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Jaffrey to consider adopting ballot voting

Monadnock Ledger-Transcript
Published: 2/12/2020 9:12:05 PM

Town Meeting voters in Jaffrey have a decision to make this March about how they will vote in the future: Stick to a traditional Town Meeting format, or adopt poll voting for all town issues.

A petition warrant article, submitted by resident Peter Chamberlain, asks voters if they wish to adopt RSA 40:13, commonly called SB-2, after the 1996 senate bill which first outlined the process. 

Chamberlain said he’s seen Town Meeting participation decline in his lifetime residency, and in particular, has seen few young people participating.

“Last year, I looked around, and I saw less than a dozen people under 50,” Chamberlain said.

Chamberlain said in looking at recent turnouts to Town Meeting verses those who voted at the polls in the same year, it’s clear there is more participation at the polls.

“The younger generation just doesn’t have the time to spend upwards of four to six hours on a Saturday at Town Meeting,” Chamberlain said. “In this day and age, everyone’s on the go and busy.”

Currently, Jaffrey runs a Town Meeting system, where towns hold a budget hearing prior to Town Meeting, and then discuss, amend, and vote on most issues in person during Town Meeting in March. Certain items, such as voting for town officers, zoning amendments, and other issues required by law, appear on a ballot for poll voting.

SB-2 requires all warrant articles to appear on the ballot. 

Instead of Town Meeting, residents are able to meet in person to discuss and amend articles during a deliberative session, held about a month before voting. In the time between deliberative session and poll voting, voters can consider arguments or do additional research to answer questions that may have been raised during discussion before they vote.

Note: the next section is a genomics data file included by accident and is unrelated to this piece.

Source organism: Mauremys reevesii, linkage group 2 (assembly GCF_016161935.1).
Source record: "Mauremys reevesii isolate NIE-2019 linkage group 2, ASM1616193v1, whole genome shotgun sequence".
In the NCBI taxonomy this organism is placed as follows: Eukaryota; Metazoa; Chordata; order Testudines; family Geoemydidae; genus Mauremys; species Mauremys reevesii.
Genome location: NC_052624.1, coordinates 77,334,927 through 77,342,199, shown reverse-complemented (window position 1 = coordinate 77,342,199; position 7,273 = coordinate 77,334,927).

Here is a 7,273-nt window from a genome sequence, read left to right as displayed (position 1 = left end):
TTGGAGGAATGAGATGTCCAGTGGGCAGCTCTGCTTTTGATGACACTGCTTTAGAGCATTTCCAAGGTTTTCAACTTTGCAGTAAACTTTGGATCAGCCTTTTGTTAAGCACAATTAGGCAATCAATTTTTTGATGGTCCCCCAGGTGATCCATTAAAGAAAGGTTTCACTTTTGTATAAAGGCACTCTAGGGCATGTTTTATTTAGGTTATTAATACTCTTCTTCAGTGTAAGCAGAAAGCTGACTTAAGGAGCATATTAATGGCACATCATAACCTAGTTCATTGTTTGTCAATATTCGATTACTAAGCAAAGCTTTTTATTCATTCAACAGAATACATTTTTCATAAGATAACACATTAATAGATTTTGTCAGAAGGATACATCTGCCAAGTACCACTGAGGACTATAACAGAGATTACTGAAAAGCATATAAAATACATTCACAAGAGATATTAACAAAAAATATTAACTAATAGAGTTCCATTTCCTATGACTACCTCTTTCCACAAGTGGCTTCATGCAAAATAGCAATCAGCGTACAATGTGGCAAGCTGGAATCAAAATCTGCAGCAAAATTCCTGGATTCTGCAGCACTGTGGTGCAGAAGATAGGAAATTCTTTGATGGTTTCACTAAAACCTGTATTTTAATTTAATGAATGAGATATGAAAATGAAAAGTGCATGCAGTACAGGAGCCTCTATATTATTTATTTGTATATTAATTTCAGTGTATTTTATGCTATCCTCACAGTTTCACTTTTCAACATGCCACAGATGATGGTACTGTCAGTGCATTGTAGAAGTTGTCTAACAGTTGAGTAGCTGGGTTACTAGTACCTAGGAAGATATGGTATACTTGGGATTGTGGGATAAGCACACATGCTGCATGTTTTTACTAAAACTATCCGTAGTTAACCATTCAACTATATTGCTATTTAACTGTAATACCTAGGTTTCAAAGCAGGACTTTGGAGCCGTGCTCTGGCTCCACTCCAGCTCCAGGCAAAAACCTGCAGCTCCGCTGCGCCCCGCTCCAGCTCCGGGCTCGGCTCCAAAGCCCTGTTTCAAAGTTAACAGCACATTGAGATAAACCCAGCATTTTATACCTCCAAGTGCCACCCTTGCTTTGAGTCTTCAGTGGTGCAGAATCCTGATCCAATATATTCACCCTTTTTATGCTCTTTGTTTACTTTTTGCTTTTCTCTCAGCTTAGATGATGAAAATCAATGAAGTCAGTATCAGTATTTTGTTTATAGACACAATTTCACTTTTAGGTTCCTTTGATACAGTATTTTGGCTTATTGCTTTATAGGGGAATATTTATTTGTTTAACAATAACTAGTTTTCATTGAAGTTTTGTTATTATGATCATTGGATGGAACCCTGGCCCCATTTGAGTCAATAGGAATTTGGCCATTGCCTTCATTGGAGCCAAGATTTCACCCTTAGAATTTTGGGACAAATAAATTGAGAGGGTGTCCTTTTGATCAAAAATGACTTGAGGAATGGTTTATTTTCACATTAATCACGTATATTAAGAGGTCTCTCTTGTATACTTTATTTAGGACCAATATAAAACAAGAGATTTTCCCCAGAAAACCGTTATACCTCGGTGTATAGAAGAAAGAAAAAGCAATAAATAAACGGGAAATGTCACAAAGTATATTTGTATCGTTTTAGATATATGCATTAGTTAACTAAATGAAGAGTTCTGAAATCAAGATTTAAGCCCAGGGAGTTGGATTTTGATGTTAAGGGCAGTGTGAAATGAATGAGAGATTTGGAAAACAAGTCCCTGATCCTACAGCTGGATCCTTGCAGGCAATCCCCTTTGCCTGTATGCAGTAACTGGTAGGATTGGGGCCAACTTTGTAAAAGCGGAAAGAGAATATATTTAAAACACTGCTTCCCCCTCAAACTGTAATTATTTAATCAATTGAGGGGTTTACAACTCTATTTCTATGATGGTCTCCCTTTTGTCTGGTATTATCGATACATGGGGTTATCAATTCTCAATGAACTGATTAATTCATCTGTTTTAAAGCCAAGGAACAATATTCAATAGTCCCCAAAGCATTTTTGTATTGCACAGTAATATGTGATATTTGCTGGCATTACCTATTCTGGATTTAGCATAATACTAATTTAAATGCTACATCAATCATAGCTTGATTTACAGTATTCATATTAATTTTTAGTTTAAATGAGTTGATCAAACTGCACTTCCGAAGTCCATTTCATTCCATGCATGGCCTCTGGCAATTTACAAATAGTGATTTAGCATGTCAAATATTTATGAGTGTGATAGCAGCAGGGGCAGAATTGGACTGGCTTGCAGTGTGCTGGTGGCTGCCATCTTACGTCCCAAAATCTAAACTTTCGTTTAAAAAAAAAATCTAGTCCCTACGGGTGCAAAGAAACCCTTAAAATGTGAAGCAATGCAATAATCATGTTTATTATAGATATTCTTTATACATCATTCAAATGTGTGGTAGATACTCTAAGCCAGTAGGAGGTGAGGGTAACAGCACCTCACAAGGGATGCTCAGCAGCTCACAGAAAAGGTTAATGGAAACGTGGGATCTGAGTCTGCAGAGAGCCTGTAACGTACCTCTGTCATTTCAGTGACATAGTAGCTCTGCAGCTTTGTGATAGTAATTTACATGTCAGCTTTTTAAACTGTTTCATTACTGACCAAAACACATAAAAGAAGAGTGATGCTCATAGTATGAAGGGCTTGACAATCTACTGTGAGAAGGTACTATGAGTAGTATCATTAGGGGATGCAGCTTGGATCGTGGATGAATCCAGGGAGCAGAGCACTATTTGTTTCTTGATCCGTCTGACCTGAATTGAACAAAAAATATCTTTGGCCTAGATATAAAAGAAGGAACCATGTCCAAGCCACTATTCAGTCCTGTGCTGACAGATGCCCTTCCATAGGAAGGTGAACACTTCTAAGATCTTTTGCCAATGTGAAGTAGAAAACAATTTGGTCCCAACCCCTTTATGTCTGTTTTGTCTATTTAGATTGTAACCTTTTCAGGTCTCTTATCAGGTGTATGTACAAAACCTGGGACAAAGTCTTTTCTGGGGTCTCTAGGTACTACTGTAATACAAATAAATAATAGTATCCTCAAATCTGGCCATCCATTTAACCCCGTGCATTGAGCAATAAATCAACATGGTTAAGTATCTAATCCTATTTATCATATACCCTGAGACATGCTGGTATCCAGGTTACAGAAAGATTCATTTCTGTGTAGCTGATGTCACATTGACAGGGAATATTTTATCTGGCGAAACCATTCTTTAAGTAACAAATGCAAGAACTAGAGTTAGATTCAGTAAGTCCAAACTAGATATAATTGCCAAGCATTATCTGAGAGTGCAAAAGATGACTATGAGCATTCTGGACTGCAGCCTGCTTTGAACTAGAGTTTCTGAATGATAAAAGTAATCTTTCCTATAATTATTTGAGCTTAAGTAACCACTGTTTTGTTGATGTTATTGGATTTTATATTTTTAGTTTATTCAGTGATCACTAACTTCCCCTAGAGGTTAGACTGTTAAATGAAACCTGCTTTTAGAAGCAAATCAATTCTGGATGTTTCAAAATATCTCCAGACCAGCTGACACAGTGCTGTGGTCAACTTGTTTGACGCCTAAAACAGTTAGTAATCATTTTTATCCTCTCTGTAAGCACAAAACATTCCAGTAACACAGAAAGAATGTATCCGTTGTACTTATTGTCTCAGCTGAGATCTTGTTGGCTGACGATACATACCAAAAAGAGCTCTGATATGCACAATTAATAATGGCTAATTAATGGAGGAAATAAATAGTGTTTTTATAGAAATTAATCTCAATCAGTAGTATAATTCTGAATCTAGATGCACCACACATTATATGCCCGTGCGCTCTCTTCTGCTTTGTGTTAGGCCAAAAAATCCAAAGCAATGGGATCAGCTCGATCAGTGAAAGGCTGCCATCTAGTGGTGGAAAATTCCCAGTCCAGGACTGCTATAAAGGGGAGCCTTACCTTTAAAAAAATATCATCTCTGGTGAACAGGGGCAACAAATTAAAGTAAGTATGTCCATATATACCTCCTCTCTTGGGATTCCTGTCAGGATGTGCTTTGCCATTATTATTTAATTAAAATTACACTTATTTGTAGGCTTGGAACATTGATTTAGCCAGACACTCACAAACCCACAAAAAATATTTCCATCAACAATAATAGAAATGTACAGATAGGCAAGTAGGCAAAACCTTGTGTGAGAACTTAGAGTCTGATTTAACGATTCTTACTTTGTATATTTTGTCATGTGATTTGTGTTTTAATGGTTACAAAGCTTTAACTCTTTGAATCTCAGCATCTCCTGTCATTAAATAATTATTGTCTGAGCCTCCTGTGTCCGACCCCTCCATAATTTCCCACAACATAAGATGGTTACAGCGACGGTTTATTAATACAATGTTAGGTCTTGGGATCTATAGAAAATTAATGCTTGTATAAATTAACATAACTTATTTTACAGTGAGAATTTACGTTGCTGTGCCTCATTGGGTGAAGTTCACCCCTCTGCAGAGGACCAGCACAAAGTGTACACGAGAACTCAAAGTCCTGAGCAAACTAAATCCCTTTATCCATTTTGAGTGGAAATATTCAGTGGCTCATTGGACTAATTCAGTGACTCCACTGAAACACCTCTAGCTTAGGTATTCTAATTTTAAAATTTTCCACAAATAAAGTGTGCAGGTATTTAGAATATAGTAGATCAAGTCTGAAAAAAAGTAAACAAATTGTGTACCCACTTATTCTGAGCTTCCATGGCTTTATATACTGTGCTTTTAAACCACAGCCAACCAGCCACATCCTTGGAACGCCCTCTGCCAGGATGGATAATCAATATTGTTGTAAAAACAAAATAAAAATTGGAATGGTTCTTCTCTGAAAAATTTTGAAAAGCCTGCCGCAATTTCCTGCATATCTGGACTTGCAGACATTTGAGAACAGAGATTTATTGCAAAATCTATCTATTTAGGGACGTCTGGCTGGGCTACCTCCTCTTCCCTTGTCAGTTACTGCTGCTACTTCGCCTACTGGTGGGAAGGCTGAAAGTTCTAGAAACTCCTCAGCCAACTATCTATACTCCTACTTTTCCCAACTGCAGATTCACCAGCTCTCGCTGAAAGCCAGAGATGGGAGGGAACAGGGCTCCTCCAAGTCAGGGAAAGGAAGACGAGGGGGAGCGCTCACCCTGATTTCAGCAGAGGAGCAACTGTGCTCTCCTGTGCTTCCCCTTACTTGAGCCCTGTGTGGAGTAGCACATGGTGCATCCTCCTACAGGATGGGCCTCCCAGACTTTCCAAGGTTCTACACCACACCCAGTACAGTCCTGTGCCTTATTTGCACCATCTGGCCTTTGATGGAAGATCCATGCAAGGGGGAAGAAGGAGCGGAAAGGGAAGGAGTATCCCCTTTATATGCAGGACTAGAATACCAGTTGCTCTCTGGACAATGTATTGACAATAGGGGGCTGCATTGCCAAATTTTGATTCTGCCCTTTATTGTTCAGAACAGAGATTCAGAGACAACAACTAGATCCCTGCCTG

Where in a Town Meeting format, if voters fail to pass the proposed town budget, the meeting will not end until the voting public agrees upon a number, in a SB-2 format, the town must prepare a “default” budget, which will be adopted if the proposed budget fails. The default budget keeps town departments level-funded, but subtracts any one-time expenses, and adds any increases approved by voters in a previous year, such as salary contract increases.

Nearby towns of Rindge, New Ipswich and Bennington have adopted the SB-2 system, as have the school systems of Mason, Jaffrey-Rindge Cooperative and ConVal.

Advocates of SB-2 point to the number of voters who cast ballots at the polls compared to the lower turnout of Town Meeting, arguing it leads to a more inclusive process. It also allows residents to vote by absentee ballot, where Town Meeting requires a voter be present.

Town Meeting advocates, however, argue that voter turnout to deliberative session – where articles can be amended – is so low that a very small number of voters may be able to completely de-fund an article or make other radical changes, and that most voters don’t hear the context of articles before going into the polling booth. In New Ipswich, Bennington and Rindge, voter turnout to the deliberative session has typically been less than 3 percent. 

The article requires a three-fifths ballot vote to pass. For the first time this year, the state legislature has allowed the ballot vote to be taken at Town Meeting, rather than requiring it to be a ballot issue during Tuesday’s voting.

Jaffrey has scheduled a public hearing on the issue at the town office on Monday, Feb. 24 at 6 p.m.

Ashley Saari can be reached at 924-7172 ext. 244 or asaari@ledgertranscript.com. She’s on Twitter @AshleySaariMLT. 




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